In order to succeed as a woman in STEM, it’s important to continue to work hard and prove your worth, while also advocating for yourself and seeking out opportunities for growth and advancement. Additionally, it’s important to support other women in the industry and work towards creating a more equal playing field for all. By doing so, we can create a future where gender no longer dictates one’s career trajectory, and instead, success is based on merit and hard work.
It’s important to remember that progress is being made, albeit slowly. More and more companies are recognising the importance of diversity and inclusion in the workplace, and are actively taking steps to address gender imbalance and promote women into leadership roles.
What advice would you give to other women interested in pursuing a career in STEM, but may be intimidated by the male-dominated industry?
If you are passionate about a subject, sport or any other field, just go for it! Gender should not limit your potential in any way. While it is true that women may have to work harder than men, the rewards for all your efforts will be worth it. The world may have been male-dominated in the past, where physical strength was valued over other qualities. However, the modern world is changing, and the future belongs to those who possess knowledge, intelligence, capability, agility, flexibility, and the ability to process data quickly.
The age of the “strong” ones is being replaced by the era of the “smart” ones. Women have a unique perspective and set of skills to offer and can contribute to the world in meaningful ways. By embracing our capabilities and continuously learning and growing, we can create a future that values knowledge and intelligence over physical strength.
What do you see as some of the biggest challenges facing women in STEM today, and how can we work to overcome them?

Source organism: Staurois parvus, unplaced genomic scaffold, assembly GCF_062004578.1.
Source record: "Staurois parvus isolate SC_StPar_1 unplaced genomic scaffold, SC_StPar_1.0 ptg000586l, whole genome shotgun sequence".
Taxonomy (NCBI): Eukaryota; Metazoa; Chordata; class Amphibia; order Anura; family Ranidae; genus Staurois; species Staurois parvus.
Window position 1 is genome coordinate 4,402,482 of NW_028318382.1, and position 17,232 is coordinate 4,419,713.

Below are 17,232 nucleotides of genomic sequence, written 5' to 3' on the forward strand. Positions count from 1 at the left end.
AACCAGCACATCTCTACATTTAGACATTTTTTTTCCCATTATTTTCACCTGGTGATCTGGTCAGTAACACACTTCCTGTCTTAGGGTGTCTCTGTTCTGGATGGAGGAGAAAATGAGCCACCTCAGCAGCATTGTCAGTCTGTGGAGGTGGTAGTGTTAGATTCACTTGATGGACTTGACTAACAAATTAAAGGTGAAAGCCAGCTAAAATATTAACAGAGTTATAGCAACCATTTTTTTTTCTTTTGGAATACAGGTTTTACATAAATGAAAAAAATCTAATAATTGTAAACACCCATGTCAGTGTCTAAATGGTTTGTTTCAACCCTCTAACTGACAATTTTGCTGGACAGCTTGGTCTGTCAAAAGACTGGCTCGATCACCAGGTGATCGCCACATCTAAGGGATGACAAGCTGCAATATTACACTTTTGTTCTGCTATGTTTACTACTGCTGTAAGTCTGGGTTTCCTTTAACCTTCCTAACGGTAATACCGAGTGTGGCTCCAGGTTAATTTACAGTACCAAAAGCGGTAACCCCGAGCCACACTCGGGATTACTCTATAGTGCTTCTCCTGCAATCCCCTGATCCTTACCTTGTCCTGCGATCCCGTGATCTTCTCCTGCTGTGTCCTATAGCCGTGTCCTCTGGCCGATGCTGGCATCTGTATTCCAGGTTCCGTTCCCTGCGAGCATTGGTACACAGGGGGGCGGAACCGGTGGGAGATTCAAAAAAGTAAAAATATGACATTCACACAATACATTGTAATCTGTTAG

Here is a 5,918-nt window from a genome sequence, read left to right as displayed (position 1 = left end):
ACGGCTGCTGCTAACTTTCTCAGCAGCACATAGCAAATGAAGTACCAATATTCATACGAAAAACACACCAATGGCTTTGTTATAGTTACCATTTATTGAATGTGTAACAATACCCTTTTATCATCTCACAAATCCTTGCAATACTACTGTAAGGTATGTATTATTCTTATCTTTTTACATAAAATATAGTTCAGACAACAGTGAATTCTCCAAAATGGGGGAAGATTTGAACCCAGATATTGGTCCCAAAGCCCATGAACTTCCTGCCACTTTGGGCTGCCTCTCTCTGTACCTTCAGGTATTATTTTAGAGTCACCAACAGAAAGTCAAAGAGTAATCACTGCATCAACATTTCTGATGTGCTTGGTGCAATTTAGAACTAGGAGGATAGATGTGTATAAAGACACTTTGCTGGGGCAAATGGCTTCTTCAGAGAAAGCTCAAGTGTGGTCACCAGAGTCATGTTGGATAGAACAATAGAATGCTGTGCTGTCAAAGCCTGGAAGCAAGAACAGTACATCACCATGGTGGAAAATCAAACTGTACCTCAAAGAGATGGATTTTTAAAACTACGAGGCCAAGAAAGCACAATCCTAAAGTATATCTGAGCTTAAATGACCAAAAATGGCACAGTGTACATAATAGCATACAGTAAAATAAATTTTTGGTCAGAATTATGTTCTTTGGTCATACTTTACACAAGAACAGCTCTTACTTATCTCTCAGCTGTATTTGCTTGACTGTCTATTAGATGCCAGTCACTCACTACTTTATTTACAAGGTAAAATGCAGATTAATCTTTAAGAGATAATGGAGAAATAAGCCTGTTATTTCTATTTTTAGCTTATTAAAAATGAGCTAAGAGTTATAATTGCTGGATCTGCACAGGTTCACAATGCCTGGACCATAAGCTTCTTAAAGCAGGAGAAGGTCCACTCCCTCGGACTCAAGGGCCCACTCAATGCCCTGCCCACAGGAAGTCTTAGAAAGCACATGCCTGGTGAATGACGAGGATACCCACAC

Gender diversity in the workplace is essential for driving results and innovation in STEM fields. Studies show that companies with greater gender diversity perform better than those with less diversity with gender-inclusive teams often generating more innovative ideas. It is for these reasons I will continue to encourage and enable women to pursue careers in STEM and support them in their efforts.
If you are in a position to provide opportunities, you should ensure they are offered equally to both genders. Create an environment that fosters growth and progression for everyone, regardless of their gender.
We are all subconsciously biased due to years of conditioning on “the more capable gender”. Therefore, we must actively check ourselves for any discriminatory tendencies and address them to promote gender equality. It is our collective responsibility to create a level playing field where everyone has an equal opportunity to succeed.
If you are a woman in the field, do not be afraid to ask for what you deserve, and don’t stand for any form of discrimination. It is vital to stand up for yourself and fight for your rights. Do not accept the status quo. By promoting greater diversity and inclusivity in the STEM fields, we can pave the way for a better future that is built on knowledge, intelligence, capability, agility, flexibility, speed of thinking, and processing data. It is time to break free from the age-old conditioning that favours one gender over the other and embrace the potential of everyone to drive innovation and progress the world.